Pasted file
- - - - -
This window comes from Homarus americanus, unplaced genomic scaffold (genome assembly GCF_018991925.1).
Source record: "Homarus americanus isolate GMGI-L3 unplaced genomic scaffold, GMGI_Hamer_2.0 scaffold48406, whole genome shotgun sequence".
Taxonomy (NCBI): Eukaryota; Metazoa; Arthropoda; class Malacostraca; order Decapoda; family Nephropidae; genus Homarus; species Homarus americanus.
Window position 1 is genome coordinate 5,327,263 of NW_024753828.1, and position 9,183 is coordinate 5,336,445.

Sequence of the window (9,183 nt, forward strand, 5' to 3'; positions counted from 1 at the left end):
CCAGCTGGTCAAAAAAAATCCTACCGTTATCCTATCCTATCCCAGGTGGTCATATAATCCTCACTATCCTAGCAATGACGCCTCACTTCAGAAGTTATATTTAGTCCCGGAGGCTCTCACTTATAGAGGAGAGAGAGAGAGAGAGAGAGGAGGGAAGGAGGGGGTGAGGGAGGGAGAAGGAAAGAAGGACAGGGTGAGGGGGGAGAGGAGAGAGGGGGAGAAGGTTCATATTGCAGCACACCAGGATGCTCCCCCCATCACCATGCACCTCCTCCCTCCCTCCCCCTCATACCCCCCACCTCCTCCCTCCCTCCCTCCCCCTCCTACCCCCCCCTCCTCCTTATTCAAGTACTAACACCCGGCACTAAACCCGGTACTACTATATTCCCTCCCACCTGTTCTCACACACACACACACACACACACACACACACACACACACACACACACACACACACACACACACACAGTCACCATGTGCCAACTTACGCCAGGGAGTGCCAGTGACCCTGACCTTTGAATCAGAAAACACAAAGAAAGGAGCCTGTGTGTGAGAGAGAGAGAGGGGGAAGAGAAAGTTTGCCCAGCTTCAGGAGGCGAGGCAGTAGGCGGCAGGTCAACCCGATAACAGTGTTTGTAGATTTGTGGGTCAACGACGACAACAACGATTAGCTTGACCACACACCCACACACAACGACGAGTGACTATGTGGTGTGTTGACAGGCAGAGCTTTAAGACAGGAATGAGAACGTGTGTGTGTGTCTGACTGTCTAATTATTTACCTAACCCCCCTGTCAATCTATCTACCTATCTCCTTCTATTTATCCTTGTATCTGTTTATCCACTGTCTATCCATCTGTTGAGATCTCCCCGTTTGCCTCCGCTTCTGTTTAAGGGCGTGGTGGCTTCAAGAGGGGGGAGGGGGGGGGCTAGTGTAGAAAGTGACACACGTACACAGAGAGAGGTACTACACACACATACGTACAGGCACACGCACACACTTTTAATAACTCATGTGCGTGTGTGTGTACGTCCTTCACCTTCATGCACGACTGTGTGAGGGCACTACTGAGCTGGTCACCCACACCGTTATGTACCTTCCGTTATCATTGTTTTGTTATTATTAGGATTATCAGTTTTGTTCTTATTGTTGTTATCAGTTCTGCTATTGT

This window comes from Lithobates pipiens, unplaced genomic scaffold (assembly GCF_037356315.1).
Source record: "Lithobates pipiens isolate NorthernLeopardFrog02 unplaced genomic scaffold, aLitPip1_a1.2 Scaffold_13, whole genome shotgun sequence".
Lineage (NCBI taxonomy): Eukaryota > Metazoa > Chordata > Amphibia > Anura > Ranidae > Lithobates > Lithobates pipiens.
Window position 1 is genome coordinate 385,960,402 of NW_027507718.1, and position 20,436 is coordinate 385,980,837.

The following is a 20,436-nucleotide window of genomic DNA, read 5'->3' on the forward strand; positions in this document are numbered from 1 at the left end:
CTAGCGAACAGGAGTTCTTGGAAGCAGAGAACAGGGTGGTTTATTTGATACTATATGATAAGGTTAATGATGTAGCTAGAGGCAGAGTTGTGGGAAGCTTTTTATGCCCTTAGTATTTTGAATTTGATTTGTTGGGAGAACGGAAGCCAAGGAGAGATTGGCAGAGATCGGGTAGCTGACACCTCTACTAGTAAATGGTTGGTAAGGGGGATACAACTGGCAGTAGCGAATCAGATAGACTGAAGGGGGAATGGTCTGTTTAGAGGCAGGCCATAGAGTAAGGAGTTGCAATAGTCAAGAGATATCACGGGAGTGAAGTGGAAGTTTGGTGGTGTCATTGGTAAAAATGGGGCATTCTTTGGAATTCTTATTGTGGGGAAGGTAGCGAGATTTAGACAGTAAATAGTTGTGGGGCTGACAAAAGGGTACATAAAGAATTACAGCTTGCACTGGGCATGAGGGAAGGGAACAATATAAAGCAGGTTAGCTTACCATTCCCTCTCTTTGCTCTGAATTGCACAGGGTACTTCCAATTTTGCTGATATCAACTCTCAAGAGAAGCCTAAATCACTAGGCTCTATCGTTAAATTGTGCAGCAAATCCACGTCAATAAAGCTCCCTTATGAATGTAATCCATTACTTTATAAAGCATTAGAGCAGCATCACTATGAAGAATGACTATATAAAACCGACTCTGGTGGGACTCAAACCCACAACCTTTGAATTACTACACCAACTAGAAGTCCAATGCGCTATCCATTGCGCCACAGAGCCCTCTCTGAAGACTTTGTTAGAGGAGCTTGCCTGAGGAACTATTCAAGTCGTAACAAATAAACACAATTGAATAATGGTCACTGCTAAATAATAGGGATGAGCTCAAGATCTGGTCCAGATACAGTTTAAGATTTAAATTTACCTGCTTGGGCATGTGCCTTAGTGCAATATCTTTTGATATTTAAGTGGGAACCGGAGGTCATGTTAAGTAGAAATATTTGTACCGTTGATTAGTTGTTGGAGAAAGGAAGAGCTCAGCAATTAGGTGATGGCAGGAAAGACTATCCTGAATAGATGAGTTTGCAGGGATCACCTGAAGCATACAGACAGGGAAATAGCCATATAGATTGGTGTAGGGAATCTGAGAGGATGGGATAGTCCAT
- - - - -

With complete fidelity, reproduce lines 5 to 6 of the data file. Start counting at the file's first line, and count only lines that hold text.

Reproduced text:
Sequence of the window (9,183 nt, forward strand, 5' to 3'; positions counted from 1 at the left end):
CCAGCTGGTCAAAAAAAATCCTACCGTTATCCTATCCTATCCCAGGTGGTCATATAATCCTCACTATCCTAGCAATGACGCCTCACTTCAGAAGTTATATTTAGTCCCGGAGGCTCTCACTTATAGAGGAGAGAGAGAGAGAGAGAGAGGAGGGAAGGAGGGGGTGAGGGAGGGAGAAGGAAAGAAGGACAGGGTGAGGGGGGAGAGGAGAGAGGGGGAGAAGGTTCATATTGCAGCACACCAGGATGCTCCCCCCATCACCATGCACCTCCTCCCTCCCTCCCCCTCATACCCCCCACCTCCTCCCTCCCTCCCTCCCCCTCCTACCCCCCCCTCCTCCTTATTCAAGTACTAACACCCGGCACTAAACCCGGTACTACTATATTCCCTCCCACCTGTTCTCACACACACACACACACACACACACACACACACACACACACACACACACACACACACACACACACAGTCACCATGTGCCAACTTACGCCAGGGAGTGCCAGTGACCCTGACCTTTGAATCAGAAAACACAAAGAAAGGAGCCTGTGTGTGAGAGAGAGAGAGGGGGAAGAGAAAGTTTGCCCAGCTTCAGGAGGCGAGGCAGTAGGCGGCAGGTCAACCCGATAACAGTGTTTGTAGATTTGTGGGTCAACGACGACAACAACGATTAGCTTGACCACACACCCACACACAACGACGAGTGACTATGTGGTGTGTTGACAGGCAGAGCTTTAAGACAGGAATGAGAACGTGTGTGTGTGTCTGACTGTCTAATTATTTACCTAACCCCCCTGTCAATCTATCTACCTATCTCCTTCTATTTATCCTTGTATCTGTTTATCCACTGTCTATCCATCTGTTGAGATCTCCCCGTTTGCCTCCGCTTCTGTTTAAGGGCGTGGTGGCTTCAAGAGGGGGGAGGGGGGGGGCTAGTGTAGAAAGTGACACACGTACACAGAGAGAGGTACTACACACACATACGTACAGGCACACGCACACACTTTTAATAACTCATGTGCGTGTGTGTGTACGTCCTTCACCTTCATGCACGACTGTGTGAGGGCACTACTGAGCTGGTCACCCACACCGTTATGTACCTTCCGTTATCATTGTTTTGTTATTATTAGGATTATCAGTTTTGTTCTTATTGTTGTTATCAGTTCTGCTATTGT